“One number seems to nullify years of study, research, leadership and service.”
The last post covered the purpose and validity of the USMLE exam, highlighting limitations in its current use as a screening tool for the residency selection process. In this post, I’ll briefly cover some of the potential harms in continuing to use the examination for this purpose, largely based on this excellent review article.
Cost ($). The mean medical student spends upwards of $2,000 preparing for and taking Step 1 of the USMLE, often paid for by ever increasing student loans. The cumulative cost – simply for registering – for Step 1, Step 2 CK and CS, and Step 3 is $3,485. For a foreign medical graduate, the cost is $4,490 (for the same tests).
This does not include any travel or test preparation materials or classes, and currently, the test prep industry is quite solvent. An average student will purchase at least 3-4 test prep resources and 3 practice exams prior to taking Step 1.
Teaching to (or learning to) the test. Given the known importance of USMLE scores, the preclinical curriculum is influenced by the test, and studies demonstrate that students preferentially prepare for Step 1 at the expense of other aspects of their preclinical curriculum. Given the largely isolated nature of USMLE test preparation, social and collaborative learning may be de-emphasized. Important aspects of medical school training such as professionalism, interpersonal skills, and critical and innovative thinking may potentially be sacrificed. Clearly medical school curriculum is outside my wheelhouse, but I’m not the only one concerned by this prioritization. A study this year authored by medical students argued that test prep materials are “the de facto national curriculum of preclinical medical education.”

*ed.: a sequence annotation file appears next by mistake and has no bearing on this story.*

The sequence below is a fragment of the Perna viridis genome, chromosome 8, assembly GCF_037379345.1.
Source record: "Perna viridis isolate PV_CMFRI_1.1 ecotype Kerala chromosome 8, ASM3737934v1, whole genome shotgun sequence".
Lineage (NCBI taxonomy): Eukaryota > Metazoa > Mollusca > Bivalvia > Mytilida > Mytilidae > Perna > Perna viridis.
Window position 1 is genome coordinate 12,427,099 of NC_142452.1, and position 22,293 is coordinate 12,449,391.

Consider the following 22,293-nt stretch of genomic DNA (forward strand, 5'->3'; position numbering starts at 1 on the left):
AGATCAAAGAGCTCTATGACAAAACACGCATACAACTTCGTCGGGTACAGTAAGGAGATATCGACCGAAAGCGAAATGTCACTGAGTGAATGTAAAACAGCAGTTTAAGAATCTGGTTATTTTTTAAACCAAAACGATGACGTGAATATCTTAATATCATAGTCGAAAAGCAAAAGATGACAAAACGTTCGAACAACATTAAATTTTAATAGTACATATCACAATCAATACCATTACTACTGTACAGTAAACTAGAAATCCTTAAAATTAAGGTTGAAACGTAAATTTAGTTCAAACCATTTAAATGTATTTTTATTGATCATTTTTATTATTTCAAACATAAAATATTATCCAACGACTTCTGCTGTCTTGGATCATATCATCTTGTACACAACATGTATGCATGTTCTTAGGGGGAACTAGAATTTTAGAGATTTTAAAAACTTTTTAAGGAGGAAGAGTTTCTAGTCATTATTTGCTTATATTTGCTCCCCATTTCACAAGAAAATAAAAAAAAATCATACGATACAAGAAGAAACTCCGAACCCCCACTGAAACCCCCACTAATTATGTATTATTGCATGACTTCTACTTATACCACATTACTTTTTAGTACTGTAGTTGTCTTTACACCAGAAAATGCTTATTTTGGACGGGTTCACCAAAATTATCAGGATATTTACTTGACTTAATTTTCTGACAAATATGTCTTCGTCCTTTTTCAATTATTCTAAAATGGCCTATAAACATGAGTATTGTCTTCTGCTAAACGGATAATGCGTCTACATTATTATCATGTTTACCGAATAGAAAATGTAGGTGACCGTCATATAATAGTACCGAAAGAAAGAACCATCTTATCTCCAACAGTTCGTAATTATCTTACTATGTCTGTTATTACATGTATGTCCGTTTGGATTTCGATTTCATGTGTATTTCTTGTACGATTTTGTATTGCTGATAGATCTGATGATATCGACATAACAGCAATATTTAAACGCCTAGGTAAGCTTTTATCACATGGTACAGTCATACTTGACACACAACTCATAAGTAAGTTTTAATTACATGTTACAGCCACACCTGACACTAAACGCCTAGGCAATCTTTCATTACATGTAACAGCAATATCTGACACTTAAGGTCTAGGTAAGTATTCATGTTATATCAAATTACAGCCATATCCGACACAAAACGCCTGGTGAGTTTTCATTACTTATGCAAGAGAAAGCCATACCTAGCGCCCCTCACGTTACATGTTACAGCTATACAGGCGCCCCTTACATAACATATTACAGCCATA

Workforce Diversity. Data demonstrates the USMLE (like many standardized tests) may be biased against ethnic and racial minorities, and use of these scores as a metric for screening resident applicants may therefore further cement these disparities. A 2019 study authored by the National Board of Medical Examiners found that female students scored 5.9 points lower on Step 1 compared to white males, and Asian, Hispanic and Black testers scored 4.5, 12.1 and 16.6 points lower than white males, respectively. Given known differences in access, outcomes and trust in the healthcare system amongst different minority populations, it is imperative that the physician workforce reflect the diversity of the populations they serve. The current makeup of enrolled medical students nationwide falls short of national demographic data, and this divide is even greater in competitive residency specialties.
Well-Being. It goes without saying, but a single test that can determine one’s career after such a substantial investment of time and effort leading up to it is going to be anxiety provoking. Perhaps relatedly, the mean Step 1 score has been steadily rising. In 1992, the mean score was 200, which would fall at the 9th percentile today. For ophthalmology residency, the mean matched Step 1 score this past year was 244, while it was 235 ten years ago. The mean unmatched score this year was 231 (the mean match score for all applicants in the National Residency Matching Program is 233), while the mean in 2009 was 212. This test-taking arms race has been shown to lead to isolation, anxiety and depression. Given medical students (and all healthcare professionals) are at an increased risk of burnout, depression and suicidal ideation, we should be focusing on efforts that mitigate rather than exacerbate the situation.
With all the preceding points from these past two posts in mind, the Federation of State Medical Boards and the National Board of Medical Examiners have released joint recommendations that the USMLEs move to a pass-fail scoring system. This suggestion will be further considered in the final post on this topic.
Thanks for reading!
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